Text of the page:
Mecklenburg County high schools may not be able to use Memorial Stadium for part of the 2010 season.
The 1930s-era facility, a popular site for community programs and athletic events, has been closed since summer as crews try to repair a tunnel under the stadium that caused bleachers to collapse.
The 24,000-seat stadium was to remain closed until at least the end of 2009. But county park officials, who own the stadium, now say they won't have a firm timetable on when the reopening until workers get a closer look at the damage.
Crews removed the damaged bleachers and dug up other concrete in recent months. Now, city stormwater officials are overseeing the repair of the tunnel, which carries water from a tributary of Little Sugar Creek.
Once the tunnel is fixed, the missing stadium seats must be replaced.
Construction on that final phase could start in April and finish in October once design work and contractor bids are finalized, said James Alsop, director of enterprise services for Mecklenburg County Park and Recreation Department.
While it's possible the stadium could open sooner, Alsop said officials are hesitant to make any further predictions.
The project has stayed on schedule so far, though rain slowed work last week. But that was just a short setback and was built into the project's timeline, said Jennifer Krupowicz of the city's stormwater department.
It was earlier this spring, shortly after another period of rain, when officials first discovered the problems at Memorial. In late May, park staff noticed that about six or seven rows of seats in the horseshoe section of the stadium along Charlottetowne Avenue had collapsed.
A preliminary engineering report found "severe distress" in portions of the stone tunnel which had led to soil erosion, likely causing the bleacher damage.
Officials initially wanted to keep part of the stadium open during the repairs, but later decided to close the entire facility.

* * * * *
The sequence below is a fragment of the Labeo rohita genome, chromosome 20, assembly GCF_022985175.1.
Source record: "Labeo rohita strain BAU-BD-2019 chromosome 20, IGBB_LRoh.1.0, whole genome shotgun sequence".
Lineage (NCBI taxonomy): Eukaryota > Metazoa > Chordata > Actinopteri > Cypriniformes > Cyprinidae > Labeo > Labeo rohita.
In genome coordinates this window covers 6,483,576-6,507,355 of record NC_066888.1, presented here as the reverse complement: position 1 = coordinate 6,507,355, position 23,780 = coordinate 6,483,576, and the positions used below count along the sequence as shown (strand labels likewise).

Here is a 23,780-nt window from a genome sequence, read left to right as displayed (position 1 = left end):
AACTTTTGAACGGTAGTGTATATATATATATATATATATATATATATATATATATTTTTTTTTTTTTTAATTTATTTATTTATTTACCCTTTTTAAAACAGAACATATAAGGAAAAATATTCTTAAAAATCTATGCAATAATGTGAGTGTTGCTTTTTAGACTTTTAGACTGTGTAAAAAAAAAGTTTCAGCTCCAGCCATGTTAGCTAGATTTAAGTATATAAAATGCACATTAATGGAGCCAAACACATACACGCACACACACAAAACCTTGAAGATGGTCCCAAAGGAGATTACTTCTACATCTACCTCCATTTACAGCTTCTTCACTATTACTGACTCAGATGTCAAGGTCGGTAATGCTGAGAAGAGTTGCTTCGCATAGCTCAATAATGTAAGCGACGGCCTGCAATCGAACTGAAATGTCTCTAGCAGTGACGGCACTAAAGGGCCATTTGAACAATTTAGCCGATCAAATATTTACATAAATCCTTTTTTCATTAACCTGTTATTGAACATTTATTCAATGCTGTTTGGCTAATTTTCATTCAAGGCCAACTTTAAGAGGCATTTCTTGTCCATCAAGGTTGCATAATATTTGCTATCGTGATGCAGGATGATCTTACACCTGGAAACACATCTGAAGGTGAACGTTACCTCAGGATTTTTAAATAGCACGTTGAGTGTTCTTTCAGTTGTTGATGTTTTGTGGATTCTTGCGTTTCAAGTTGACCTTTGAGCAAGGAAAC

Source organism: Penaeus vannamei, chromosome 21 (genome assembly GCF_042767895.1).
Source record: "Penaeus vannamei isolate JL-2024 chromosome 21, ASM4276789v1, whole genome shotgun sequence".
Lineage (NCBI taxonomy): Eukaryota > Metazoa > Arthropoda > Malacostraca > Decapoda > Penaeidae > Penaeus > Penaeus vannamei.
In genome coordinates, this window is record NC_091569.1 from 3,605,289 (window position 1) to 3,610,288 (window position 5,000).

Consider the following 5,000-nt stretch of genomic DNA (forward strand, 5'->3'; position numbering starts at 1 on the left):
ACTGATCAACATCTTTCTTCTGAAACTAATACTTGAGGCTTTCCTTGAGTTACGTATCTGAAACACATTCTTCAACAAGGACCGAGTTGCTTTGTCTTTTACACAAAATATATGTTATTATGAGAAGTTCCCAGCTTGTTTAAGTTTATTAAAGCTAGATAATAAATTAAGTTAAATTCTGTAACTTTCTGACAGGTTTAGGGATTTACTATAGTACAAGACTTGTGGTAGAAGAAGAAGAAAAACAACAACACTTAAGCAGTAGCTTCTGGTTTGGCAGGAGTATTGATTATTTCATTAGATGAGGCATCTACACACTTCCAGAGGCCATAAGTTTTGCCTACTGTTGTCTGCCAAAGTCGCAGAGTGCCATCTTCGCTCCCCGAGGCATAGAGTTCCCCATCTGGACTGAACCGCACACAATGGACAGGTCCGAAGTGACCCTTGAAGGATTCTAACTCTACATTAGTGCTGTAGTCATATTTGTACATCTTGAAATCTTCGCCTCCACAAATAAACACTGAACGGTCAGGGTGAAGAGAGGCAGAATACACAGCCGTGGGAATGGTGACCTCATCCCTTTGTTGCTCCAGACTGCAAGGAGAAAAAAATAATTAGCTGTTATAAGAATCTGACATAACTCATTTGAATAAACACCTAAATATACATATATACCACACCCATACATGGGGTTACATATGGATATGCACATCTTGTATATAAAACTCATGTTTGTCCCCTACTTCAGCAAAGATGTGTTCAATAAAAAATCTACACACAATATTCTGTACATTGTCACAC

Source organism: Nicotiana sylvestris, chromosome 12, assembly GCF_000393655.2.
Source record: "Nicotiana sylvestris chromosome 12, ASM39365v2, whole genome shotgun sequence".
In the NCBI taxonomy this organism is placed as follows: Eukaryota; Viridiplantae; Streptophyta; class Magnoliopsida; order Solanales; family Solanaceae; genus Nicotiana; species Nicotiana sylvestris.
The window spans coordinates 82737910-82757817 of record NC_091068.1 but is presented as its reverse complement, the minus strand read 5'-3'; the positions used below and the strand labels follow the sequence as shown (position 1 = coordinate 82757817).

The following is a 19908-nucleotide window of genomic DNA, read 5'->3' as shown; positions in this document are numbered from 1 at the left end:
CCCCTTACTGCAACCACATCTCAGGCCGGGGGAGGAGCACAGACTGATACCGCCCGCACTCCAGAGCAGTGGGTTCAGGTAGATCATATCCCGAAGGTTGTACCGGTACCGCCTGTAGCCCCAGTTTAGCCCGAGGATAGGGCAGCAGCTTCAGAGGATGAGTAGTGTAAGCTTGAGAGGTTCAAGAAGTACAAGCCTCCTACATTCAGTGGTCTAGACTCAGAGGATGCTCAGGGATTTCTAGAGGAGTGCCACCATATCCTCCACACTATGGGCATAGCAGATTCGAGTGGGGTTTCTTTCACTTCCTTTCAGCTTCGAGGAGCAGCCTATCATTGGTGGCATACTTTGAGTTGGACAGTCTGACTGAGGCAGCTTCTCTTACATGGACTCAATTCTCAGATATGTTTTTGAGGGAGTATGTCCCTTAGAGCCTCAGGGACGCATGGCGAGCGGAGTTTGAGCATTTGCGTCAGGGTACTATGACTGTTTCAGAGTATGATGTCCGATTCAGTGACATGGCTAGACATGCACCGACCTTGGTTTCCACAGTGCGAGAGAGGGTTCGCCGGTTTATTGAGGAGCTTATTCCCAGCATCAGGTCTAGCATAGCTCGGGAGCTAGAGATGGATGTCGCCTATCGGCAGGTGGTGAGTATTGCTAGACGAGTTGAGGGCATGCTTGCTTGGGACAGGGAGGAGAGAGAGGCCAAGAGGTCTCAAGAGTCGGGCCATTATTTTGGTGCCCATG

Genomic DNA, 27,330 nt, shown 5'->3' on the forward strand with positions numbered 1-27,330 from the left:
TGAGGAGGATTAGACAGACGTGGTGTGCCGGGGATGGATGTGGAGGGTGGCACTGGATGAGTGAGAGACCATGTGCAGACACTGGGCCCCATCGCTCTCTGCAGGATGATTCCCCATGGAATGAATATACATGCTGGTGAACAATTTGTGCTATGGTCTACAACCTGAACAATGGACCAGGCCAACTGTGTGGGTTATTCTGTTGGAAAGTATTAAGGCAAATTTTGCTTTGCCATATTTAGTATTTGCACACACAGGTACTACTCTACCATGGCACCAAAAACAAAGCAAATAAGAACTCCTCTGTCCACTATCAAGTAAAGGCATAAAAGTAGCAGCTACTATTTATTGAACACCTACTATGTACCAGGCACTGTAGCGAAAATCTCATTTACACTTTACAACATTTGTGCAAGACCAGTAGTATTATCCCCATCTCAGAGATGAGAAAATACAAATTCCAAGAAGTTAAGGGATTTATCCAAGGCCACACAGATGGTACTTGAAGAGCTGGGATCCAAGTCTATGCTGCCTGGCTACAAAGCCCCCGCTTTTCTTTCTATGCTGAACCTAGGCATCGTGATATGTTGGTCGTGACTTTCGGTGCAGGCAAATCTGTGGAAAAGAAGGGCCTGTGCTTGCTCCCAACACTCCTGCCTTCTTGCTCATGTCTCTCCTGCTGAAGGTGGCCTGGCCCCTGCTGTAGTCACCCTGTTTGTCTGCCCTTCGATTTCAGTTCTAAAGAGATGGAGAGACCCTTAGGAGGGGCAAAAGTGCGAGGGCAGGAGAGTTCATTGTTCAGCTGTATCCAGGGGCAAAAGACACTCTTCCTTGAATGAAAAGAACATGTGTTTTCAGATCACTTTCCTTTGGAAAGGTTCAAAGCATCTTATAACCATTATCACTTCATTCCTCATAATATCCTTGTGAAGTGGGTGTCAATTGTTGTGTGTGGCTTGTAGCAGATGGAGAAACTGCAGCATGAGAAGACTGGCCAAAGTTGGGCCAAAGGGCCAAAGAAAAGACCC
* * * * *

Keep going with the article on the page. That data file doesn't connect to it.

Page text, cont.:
Some organizations that had planned to use the stadium this fall and winter had to find new locations for their events - most recently, when Charlotte-Mecklenburg Schools had to relocate a big matchup between Independence and Butler high schools to the Patriots' campus. The Independence stadium holds about 4,200 fans, less than half of the average 10,000 plus who have gone to games between the rivals in past years.
It's too early to know whether any CMS games will be played at Memorial next year. Vicki Hamilton, the school district's athletics director, said CMS usually doesn't negotiate rentals with stadium officials until spring.
The repairs are costly. Park officials estimated the first phase of the project, the concrete dig, was to cost about $338,000, with the department paying for $100,000 of the cost from its repair fund. Krupowicz said the city believes it'll then cost a little over $400,000 to repair the underground tunnel; the cost will be covered using an existing maintenance contract.
Finally, it's unclear how much it'll cost to replace the bleachers. County commissioners last month picked Sutton-Kennerly and Associates to handle architectural and engineer work for the project.